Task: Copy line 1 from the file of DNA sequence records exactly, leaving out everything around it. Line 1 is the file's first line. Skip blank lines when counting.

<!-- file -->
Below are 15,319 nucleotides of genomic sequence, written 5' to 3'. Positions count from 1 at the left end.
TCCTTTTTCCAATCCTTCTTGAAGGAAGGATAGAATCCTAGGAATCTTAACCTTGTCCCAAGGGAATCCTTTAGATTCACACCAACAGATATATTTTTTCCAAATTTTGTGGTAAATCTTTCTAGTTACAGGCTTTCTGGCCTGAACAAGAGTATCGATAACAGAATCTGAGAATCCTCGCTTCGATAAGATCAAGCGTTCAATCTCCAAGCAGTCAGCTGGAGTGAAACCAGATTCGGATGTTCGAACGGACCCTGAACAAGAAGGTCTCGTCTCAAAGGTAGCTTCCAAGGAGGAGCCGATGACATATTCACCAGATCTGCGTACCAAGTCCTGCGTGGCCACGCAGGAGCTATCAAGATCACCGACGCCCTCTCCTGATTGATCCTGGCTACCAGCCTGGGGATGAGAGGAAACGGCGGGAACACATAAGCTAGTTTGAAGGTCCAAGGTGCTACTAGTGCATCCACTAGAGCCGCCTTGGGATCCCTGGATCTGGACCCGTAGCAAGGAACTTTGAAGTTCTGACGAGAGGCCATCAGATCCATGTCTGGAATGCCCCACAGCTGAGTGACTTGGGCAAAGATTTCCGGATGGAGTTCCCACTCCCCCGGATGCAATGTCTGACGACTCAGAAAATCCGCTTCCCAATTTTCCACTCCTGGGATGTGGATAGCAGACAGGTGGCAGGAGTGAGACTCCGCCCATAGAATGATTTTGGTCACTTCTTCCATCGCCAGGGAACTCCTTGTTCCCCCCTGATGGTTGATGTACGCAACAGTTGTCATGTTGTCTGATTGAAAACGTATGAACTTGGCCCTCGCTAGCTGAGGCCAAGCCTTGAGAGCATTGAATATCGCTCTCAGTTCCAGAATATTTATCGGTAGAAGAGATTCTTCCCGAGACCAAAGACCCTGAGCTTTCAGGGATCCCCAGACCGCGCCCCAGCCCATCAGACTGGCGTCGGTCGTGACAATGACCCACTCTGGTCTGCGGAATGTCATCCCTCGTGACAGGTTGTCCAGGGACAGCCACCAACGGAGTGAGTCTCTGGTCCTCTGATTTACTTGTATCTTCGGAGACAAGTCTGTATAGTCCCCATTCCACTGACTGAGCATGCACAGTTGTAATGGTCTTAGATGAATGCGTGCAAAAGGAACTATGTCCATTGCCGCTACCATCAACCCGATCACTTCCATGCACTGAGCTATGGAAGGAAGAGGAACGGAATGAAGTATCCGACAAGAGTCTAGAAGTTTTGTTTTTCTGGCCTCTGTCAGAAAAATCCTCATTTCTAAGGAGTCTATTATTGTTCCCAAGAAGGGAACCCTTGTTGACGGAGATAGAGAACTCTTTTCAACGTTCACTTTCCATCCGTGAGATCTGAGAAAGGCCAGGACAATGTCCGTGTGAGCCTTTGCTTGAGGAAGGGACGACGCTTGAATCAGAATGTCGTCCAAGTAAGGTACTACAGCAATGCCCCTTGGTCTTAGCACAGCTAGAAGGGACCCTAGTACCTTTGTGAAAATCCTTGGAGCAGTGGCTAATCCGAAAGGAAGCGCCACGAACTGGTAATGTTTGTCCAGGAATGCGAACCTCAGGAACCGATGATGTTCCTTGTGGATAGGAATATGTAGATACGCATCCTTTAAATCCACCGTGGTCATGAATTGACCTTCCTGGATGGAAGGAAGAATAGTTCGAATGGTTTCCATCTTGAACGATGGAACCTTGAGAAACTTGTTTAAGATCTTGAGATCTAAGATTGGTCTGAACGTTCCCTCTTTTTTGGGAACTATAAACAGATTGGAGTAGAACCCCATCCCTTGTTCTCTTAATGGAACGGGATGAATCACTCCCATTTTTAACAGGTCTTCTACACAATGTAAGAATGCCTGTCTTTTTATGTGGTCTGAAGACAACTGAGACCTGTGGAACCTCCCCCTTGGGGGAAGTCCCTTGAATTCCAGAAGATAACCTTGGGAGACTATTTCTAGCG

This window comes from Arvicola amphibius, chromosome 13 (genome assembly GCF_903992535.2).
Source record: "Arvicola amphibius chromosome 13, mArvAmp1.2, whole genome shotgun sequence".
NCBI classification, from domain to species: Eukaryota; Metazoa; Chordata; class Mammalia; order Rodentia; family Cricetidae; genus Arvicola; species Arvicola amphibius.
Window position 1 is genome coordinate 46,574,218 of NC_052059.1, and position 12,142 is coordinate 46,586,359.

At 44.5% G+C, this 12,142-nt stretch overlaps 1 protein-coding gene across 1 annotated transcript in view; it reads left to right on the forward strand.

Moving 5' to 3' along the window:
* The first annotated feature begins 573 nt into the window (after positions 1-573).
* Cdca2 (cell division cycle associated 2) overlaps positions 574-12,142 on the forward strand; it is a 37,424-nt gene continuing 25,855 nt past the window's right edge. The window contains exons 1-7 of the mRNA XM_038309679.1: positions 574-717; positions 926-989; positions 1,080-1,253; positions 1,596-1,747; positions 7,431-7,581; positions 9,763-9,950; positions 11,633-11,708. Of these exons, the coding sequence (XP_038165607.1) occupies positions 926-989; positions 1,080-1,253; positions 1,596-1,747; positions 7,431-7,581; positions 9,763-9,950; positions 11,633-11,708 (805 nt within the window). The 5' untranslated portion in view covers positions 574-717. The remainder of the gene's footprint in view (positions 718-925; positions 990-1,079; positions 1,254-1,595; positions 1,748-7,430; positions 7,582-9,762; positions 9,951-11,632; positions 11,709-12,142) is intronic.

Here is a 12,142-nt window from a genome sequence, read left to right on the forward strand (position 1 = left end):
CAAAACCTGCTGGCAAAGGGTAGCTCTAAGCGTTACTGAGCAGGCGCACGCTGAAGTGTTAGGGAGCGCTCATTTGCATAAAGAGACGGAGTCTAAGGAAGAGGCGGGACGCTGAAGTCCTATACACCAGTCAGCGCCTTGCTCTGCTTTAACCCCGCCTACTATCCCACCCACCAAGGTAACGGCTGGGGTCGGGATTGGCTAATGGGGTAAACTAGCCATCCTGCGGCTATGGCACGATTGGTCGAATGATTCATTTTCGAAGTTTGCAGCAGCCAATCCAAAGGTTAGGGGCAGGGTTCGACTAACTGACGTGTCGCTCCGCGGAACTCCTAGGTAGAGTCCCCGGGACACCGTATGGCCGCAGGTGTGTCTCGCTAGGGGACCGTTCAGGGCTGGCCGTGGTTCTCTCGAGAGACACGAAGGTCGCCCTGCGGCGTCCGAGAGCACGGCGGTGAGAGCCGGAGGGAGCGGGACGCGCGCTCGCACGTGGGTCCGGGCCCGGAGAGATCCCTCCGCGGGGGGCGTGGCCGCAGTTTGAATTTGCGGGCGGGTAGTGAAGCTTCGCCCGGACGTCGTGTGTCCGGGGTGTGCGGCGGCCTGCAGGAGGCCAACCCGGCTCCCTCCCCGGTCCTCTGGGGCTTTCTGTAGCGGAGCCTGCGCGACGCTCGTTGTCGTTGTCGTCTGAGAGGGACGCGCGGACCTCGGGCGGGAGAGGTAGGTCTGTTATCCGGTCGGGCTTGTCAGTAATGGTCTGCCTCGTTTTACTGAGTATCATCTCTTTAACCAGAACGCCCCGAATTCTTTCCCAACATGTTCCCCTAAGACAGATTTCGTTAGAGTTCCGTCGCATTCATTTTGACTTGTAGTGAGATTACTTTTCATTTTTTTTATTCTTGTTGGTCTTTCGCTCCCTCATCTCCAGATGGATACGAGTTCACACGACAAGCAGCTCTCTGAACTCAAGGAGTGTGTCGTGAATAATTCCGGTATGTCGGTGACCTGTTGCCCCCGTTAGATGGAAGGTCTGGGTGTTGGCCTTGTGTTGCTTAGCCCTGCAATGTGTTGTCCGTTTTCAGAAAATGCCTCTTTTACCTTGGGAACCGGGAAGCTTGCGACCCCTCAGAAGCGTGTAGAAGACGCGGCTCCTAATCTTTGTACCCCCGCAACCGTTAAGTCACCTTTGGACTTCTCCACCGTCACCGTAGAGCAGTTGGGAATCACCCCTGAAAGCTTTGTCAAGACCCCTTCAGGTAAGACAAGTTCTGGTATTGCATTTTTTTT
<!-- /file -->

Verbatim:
Below are 15,319 nucleotides of genomic sequence, written 5' to 3'. Positions count from 1 at the left end.